The law grants a degree of legal immunity to underage students who seek medical help for an intoxicated friend.
“We’re still focused on the university level,” IUSA Vice President of Administration Pat Courtney said. “We have a whole team dedicated to that, but having the opportunities to go to these high schools where these problems start, where kids fear the legal system even more than the college students ... it’s really a great event to be a part of.”
IUSA President Kyle Straub and Courtney visited Theodore Guerin Catholic High School in Noblesville, Ind., and Noblesville High School on Wednesday and Thursday, respectively. They will visit Carmel High School on Monday.
Ten more high school visits are being discussed, though dates are still being finalized, Courtney said.
“It’s a student-to-student approach,” Courtney said. “We know the pressures they are facing. They really need to think about their choices and know that by making good choices, that doesn’t mean you don’t have to have fun.”
Currently, IUSA is undergoing a “marketing blitz,” a vigorous push to raise awareness of the law, concerning the Lifeline law, Courtney said.
“What we’ve found is that it really depends on how many students we are able to reach and able to educate,” IUSA Chief of Staff Augustin Ruta said. “Half the battle was passing the bill. Now, getting people to use it and be aware of it is the other half.”
The idea for the Indiana Lifeline Law originated as Hoosier P.A.C.T., or Proactive Alcohol Care and Treatment, though they cover two distinctly different systems of authority, Courtney said.
Both policies encourage students to call for help for an intoxicated friend whose life might be in danger by taking away certain punishments and sanctions for underage drinkers who call for emergency services.
Hoosier P.A.C.T. was instituted more than a year ago and covered any sanctions the University would issue to intoxicated students who called for help.
P.A.C.T. also covers other drug-related offenses and will protect the at-risk student from University sanctions, as well as the friend who called emergency services.
P.A.C.T. does not have any legal standing, Courtney said.
“It doesn’t seek to punish these individuals but have them learn from it and grow from it,” he said.
Lifeline covers the legal issues involved, though it only covers the person calling for emergency services, Indiana Attorney General Greg Zoeller said on Oct. 15.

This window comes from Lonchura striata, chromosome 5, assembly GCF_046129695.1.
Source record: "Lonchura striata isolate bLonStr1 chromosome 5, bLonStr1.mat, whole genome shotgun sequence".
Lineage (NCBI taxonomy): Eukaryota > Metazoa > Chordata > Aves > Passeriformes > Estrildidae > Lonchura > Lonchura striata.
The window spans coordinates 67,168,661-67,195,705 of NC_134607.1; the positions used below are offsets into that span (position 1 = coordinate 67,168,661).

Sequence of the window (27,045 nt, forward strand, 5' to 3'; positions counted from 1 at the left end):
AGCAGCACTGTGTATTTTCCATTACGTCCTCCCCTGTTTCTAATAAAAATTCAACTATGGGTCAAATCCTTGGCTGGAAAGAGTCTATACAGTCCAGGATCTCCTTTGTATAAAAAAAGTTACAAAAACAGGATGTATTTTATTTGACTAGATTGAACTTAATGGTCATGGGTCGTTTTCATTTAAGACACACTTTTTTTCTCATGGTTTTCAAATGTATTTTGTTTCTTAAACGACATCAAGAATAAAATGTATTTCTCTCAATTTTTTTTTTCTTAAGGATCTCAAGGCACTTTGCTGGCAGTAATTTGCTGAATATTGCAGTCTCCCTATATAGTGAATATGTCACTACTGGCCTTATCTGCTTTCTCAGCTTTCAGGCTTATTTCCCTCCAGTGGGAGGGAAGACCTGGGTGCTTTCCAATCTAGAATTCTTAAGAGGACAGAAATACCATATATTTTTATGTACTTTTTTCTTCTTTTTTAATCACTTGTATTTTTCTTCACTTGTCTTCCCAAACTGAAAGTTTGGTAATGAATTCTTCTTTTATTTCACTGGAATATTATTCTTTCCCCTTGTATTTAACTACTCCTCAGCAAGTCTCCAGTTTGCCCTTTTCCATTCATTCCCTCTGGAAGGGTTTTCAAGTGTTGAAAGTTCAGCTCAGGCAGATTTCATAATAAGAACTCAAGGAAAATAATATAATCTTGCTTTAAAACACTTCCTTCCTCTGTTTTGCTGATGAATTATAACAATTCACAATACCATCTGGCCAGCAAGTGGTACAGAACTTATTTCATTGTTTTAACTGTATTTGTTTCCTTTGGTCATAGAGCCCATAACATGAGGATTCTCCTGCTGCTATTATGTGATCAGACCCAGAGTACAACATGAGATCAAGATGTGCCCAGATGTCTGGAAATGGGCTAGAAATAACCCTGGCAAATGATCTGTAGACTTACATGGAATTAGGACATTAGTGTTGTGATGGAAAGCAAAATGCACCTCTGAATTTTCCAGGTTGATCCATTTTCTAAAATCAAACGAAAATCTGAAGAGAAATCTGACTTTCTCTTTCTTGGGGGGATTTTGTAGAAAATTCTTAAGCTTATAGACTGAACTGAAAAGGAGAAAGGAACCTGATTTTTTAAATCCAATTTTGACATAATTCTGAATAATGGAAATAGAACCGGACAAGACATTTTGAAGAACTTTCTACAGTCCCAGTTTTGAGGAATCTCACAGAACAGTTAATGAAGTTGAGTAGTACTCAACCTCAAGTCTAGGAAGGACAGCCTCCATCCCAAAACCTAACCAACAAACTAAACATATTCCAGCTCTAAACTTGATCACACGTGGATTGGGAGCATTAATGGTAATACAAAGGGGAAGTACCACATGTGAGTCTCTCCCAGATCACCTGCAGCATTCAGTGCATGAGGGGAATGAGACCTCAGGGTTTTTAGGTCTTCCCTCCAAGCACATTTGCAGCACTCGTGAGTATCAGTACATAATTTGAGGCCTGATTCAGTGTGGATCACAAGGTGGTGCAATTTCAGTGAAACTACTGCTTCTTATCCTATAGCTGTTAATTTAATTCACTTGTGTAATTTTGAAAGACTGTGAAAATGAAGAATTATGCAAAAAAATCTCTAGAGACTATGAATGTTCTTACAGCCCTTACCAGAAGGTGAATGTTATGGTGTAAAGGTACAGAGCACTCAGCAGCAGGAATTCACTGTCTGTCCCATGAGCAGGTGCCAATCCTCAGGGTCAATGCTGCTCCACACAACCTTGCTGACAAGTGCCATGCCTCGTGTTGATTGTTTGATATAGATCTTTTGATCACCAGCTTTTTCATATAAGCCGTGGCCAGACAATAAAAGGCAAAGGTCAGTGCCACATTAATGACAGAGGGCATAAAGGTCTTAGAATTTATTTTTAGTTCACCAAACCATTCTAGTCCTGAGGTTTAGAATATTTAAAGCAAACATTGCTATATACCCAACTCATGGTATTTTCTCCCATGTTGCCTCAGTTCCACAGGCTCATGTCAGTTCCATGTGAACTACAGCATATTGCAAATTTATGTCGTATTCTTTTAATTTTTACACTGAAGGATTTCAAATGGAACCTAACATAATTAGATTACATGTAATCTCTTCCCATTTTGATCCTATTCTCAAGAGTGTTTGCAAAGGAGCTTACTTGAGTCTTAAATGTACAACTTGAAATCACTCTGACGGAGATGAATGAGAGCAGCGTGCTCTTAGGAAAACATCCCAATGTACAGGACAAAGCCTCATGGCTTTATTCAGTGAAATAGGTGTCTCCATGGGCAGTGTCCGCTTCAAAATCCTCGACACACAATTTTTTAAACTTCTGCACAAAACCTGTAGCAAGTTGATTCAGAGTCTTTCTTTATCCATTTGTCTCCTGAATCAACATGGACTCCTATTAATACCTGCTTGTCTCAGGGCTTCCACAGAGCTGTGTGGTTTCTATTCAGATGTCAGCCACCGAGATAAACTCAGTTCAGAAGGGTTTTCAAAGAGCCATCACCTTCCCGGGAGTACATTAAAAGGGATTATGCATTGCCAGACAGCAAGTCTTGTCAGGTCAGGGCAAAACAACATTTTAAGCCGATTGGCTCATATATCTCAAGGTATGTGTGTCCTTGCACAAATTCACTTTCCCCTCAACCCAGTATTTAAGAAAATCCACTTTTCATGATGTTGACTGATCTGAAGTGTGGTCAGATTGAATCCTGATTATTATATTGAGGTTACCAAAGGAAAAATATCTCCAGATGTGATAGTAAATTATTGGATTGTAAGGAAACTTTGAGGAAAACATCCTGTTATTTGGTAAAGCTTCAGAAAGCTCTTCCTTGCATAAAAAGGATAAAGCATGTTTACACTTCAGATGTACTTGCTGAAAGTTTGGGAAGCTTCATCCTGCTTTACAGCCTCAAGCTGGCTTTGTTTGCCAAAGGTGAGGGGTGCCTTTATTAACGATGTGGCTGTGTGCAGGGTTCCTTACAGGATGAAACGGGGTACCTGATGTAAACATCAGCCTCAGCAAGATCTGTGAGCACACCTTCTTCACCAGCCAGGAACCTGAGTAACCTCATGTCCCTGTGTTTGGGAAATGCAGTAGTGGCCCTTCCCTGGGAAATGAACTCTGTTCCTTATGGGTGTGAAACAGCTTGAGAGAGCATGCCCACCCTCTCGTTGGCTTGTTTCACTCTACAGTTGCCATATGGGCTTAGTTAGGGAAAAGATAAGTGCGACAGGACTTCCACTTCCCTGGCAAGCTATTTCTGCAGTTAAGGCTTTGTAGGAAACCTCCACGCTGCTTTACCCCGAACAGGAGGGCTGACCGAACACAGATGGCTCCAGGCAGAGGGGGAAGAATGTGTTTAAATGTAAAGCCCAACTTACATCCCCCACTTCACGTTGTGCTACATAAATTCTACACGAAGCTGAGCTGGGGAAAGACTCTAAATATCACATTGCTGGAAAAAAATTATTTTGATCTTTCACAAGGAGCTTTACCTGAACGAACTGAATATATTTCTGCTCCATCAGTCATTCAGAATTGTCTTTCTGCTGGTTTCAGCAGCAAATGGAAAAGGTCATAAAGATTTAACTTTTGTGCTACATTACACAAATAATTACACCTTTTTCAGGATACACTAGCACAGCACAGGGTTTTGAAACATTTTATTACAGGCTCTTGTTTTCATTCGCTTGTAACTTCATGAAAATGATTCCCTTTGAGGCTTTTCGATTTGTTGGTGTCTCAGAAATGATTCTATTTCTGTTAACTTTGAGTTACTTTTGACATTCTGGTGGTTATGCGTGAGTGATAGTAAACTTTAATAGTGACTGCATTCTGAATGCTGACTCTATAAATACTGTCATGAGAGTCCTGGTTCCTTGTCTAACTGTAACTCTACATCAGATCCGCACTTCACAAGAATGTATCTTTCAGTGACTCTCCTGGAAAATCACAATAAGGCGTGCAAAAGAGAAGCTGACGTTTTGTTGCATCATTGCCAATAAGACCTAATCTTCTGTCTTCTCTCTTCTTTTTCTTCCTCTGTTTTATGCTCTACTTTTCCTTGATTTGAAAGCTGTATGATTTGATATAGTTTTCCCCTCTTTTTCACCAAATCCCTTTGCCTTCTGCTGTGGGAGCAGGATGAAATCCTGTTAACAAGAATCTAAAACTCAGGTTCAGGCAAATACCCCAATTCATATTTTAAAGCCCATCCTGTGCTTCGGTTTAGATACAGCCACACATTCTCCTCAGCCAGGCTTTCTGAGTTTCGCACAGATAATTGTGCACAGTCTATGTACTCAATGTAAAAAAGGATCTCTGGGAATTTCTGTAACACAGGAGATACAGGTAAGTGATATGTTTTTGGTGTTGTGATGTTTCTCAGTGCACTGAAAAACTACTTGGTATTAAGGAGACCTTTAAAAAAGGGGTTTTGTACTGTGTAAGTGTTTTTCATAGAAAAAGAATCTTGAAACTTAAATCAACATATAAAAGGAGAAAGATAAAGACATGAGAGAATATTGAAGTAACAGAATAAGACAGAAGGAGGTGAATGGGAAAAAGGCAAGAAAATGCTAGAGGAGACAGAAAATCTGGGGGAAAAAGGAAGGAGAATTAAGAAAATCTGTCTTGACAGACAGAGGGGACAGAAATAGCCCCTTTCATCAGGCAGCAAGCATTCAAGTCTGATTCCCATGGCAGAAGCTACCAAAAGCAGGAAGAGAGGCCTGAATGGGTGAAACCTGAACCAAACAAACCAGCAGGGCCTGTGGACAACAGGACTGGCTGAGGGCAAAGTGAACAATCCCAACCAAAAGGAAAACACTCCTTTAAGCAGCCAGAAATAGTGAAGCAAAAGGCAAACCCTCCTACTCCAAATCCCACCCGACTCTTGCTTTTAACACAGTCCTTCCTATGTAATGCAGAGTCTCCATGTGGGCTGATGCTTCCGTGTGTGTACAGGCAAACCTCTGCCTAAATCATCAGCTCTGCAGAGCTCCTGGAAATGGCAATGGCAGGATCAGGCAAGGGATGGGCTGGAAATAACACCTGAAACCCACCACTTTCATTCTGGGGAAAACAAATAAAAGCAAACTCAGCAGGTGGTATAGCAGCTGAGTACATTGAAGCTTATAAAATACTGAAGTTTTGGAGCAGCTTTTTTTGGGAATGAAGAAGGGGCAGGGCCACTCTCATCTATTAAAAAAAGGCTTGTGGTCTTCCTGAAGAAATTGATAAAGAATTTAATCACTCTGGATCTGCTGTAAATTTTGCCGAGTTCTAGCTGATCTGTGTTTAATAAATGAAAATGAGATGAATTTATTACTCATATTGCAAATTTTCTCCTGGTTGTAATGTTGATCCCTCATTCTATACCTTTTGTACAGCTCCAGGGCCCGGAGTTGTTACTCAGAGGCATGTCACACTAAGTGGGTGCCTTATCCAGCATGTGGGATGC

“We’re trying to remove the disincentives to pick up the phone and make the call,” he said.
This August, after Lifeline was passed and became law, Carmel student Brett Finbloom died from alcohol poisoning. His parents, Norm and Dawn Finbloom, now help drive the efforts to spread awareness of the Lifeline Law so others do not suffer the same fate, Courtney said. The Finblooms schedule and play a large role in the high school convocations.
“They are there to drive home the point that no one is invincible,” Courtney said.
On-campus efforts to spread awareness of the Lifeline Law have also picked up, he noted. Campaigning began toward the end of spring 2011, commencing with speaking tours and flyer handouts.
Overall, IUSA seeks to encourage a “culture of care” to inspire students to make safe choices, he said.
“Students aren’t having to binge drink every night of the weekend,” Courtney said. “We’re trying to make it a more safe culture.”
IUSA has also been in contact with the IU Panhellenic Association and the Interfraternity Council to develop a relationship and help spread the word about Lifeline, Ruta said.
“The greek constituency makes up a large component of campus,” he said. “More concentrated efforts are
Currently, IUSA is working on an email campaign, as it is an easy way to reach a lot of students, Ruta said.
Logistics are still being worked out for when that message will be available.
“We’re not naive that students will read it thoroughly, but we hope the headlines will have students look over it and absorb some information,” Courtney said.
The Lifeline push is a continually developing process, Ruta said.
“We are always brainstorming new initiatives,” Ruta said. “At our weekly executive meetings, ways to push Lifeline are always
Like what you're reading? Support independent, award-winning college journalism on this site. Donate here.
More in IUsa
The IUSA Supreme Court came to a ruling Tuesday.
The IU Student Association Supreme Court denied three of four appeals filed last weekend.
The student government's Supreme Court received four appeals during the weekend.